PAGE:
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Being a religionist, books with supernatural themes are always of interest. Among these I found intriguing Michael Murphy’s The Future of the Body, David J. Hufford’s The Terror that Comes in the Night, Ardy Sixkiller Clarke’s Encounters with Star People, and Jeannie Banks Thomas’s Putting the Supernatural in Its Place. It seems important to have reasonable people address unconventional issues. These are related to books on monsters, noteworthy among which were: M. Jess Peacock’s Such a Dark Thing, Kim Paffenroth’s Gospel of the Living Dead, Brenda S. Gardenour Walter’s Our Old Monsters, and Lisa Morton’s Ghosts. Long ago I realized that I no longer needed to justify including monsters or the supernatural categorically with religion. They share too many roots to be separated out artificially.

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Finally, it was also a year of novels. Pride of place here goes to Robert Repino’s debut, Mort(e). I am compelled to mention Margaret Atwood’s MaddAddam, John Green’s Paper Towns, Shirley Jackson’s We Have Always Lived in the Castle, and Valerie Martin’s The Ghost of the Mary Celeste. Although I’m not much of a fantasy reader, Tod Davies’ The Lizard Princess has stayed with me since reading it. For any of these books you’ll find an individual blog post from this year. That’s not to say that other books I read weren’t good. Nearly every book I post on Goodreads has a write-up here. I tend to like most books I read, although I’m occasionally disappointed when a book does’t reach its full potential. 2015 was a rich year of reading and I’m looking forward to a very literate 2016.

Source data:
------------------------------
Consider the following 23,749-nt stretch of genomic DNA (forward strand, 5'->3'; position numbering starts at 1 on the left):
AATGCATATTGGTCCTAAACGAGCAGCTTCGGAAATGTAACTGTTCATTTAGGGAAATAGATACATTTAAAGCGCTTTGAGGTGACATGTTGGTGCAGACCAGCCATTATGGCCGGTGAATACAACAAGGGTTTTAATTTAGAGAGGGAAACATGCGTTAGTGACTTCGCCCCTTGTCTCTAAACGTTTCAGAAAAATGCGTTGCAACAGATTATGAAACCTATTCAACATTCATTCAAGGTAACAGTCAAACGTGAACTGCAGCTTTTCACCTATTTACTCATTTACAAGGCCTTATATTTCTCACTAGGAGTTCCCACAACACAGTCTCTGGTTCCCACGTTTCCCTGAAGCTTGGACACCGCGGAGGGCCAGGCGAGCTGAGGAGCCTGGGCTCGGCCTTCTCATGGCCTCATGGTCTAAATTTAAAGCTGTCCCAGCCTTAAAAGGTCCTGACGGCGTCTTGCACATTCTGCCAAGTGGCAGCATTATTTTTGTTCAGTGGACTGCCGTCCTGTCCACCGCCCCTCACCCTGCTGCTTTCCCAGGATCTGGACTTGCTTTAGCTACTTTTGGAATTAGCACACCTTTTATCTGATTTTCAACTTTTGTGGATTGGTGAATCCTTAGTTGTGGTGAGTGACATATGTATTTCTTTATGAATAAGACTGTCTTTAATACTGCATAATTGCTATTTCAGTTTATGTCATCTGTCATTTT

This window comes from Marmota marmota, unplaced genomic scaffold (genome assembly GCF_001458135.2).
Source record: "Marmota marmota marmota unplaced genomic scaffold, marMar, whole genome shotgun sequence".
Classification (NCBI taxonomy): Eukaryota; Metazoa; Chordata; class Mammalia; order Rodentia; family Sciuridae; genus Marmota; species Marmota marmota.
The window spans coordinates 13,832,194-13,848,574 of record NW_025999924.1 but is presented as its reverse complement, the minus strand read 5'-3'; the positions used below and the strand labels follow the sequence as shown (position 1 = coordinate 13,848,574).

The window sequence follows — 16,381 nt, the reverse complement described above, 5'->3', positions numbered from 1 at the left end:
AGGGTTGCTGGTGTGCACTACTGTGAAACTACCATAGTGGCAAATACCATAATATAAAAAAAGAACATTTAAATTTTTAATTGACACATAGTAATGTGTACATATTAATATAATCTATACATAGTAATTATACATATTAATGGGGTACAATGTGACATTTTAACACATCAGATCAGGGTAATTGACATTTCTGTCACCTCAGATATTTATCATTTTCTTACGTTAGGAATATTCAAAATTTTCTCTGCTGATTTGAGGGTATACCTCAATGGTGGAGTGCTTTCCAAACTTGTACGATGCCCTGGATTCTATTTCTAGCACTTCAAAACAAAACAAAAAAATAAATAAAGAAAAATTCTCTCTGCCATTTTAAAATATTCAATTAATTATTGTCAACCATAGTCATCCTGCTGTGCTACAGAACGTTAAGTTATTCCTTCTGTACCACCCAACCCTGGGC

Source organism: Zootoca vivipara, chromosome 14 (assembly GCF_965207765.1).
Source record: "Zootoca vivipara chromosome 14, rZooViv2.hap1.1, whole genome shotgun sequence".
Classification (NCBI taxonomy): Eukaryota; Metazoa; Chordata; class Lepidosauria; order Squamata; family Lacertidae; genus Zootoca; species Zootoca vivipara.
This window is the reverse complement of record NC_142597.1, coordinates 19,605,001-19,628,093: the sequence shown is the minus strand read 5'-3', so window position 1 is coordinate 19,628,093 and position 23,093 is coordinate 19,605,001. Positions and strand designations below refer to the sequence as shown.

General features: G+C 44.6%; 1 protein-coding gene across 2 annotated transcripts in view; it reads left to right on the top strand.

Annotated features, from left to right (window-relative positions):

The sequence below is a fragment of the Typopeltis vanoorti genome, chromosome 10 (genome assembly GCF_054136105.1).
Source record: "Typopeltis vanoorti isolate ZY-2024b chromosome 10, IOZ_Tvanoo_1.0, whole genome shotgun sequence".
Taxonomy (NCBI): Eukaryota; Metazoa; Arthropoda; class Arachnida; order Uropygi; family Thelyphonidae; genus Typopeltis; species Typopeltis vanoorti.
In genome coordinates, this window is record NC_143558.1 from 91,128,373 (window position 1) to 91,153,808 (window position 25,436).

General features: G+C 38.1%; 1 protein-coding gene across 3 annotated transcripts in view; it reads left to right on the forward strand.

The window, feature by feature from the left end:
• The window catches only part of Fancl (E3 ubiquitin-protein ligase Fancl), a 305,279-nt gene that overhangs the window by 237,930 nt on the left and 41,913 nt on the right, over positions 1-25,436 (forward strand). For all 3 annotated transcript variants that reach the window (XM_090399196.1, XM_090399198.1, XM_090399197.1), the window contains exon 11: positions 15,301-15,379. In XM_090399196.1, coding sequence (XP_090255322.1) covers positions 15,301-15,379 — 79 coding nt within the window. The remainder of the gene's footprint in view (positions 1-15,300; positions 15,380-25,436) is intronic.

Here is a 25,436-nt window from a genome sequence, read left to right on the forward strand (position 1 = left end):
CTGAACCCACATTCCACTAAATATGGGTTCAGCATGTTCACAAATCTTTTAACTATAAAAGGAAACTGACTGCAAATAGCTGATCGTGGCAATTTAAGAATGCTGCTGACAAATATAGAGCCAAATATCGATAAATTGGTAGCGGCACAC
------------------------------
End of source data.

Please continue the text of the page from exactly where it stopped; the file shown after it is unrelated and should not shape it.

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Book Ends

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It’s the end of another year of reading. Since Goodreads keeps track of my booklist, I see by their accounting I finished 95 books in 2014. The final day of the year seems an appropriate time to reflect on those that made the greatest impact on me. Starting at the beginning, Jacques Berlinerblau’s The Secular Bible immediately struck me as a book of high importance. In an era when religion is constantly considered irrelevant, Berlinerblau gives this trite brushoff the lie. Likewise Jeff Kripal and Sudhir Kakar’s Seriously Strange opens questions that must be addressed if we ever hope to find the truth. Frans de Waal’s The Bonobo and the Atheist and Christopher Ryan and Cacilda Jethá’s Sex at Dawn both raise, in fundamental ways, the question of what it means to be human. Benjamin Ginsberg’s The Fall of the Faculty is essential to understanding the current crisis in higher education. Edward Ingebretsen’s Maps of Heaven, Maps of Hell is a roadmap through the genre of horror and its importance to society. The Miracle Detective by Randall Sullivan again highlights the question of what counts as reality. Nonbeliever Nation by David Niose shows the importance of separating politics from religion. Dean Radin’s The Conscious Universe brings science to bear on unanswered questions.

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Books specifically concerning religion also deserve some highlighting. Karen McCarthy Brown’s Moma Lola is crucial for comprehending, in a sympathetic way, voudun in a major city. Patricia Tull’s Inhabiting Eden makes a clarion call for religions to pay attention to the needs of the environment. Going Clear by Lawrence Wright is a good introduction to Scientology, while Jon Krakauer’s Under the Banner of Heaven serves a similar function in regards to Mormonism. Sam Harris’s Waking Up shows the need even atheists have for spirituality, complicating the sharp divide we are offered most of the time. Religion for Atheists, by Alain de Botton, also demonstrates the continuing usefulness of religion in a secular age. Vincent Bugliosi’s Divinity of Doubt calls both theists and atheists to task. Spirit Unleashed by Anne Benvenuti allows animals to have souls.